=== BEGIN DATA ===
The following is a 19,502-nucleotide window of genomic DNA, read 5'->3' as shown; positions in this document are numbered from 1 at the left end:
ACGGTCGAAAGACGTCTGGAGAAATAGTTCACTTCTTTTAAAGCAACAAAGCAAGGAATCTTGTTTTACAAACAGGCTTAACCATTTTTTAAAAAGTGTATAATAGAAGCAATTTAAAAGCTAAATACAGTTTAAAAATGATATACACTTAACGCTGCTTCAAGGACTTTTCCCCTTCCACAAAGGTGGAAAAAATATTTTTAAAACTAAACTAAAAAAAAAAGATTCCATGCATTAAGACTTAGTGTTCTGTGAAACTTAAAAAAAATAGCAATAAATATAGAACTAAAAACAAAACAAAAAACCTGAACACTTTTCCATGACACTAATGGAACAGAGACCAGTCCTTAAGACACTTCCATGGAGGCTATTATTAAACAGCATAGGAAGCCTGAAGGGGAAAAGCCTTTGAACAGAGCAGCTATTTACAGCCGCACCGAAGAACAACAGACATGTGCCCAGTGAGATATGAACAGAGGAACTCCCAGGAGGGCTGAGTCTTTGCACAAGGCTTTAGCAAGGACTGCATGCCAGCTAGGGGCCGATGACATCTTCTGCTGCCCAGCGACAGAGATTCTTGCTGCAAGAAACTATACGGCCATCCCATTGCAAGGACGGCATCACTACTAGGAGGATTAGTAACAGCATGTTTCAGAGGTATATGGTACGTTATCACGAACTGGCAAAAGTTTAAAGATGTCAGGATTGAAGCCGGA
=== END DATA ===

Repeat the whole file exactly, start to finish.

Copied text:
The following is a 19,502-nucleotide window of genomic DNA, read 5'->3' as shown; positions in this document are numbered from 1 at the left end:
ACGGTCGAAAGACGTCTGGAGAAATAGTTCACTTCTTTTAAAGCAACAAAGCAAGGAATCTTGTTTTACAAACAGGCTTAACCATTTTTTAAAAAGTGTATAATAGAAGCAATTTAAAAGCTAAATACAGTTTAAAAATGATATACACTTAACGCTGCTTCAAGGACTTTTCCCCTTCCACAAAGGTGGAAAAAATATTTTTAAAACTAAACTAAAAAAAAAAGATTCCATGCATTAAGACTTAGTGTTCTGTGAAACTTAAAAAAAATAGCAATAAATATAGAACTAAAAACAAAACAAAAAACCTGAACACTTTTCCATGACACTAATGGAACAGAGACCAGTCCTTAAGACACTTCCATGGAGGCTATTATTAAACAGCATAGGAAGCCTGAAGGGGAAAAGCCTTTGAACAGAGCAGCTATTTACAGCCGCACCGAAGAACAACAGACATGTGCCCAGTGAGATATGAACAGAGGAACTCCCAGGAGGGCTGAGTCTTTGCACAAGGCTTTAGCAAGGACTGCATGCCAGCTAGGGGCCGATGACATCTTCTGCTGCCCAGCGACAGAGATTCTTGCTGCAAGAAACTATACGGCCATCCCATTGCAAGGACGGCATCACTACTAGGAGGATTAGTAACAGCATGTTTCAGAGGTATATGGTACGTTATCACGAACTGGCAAAAGTTTAAAGATGTCAGGATTGAAGCCGGA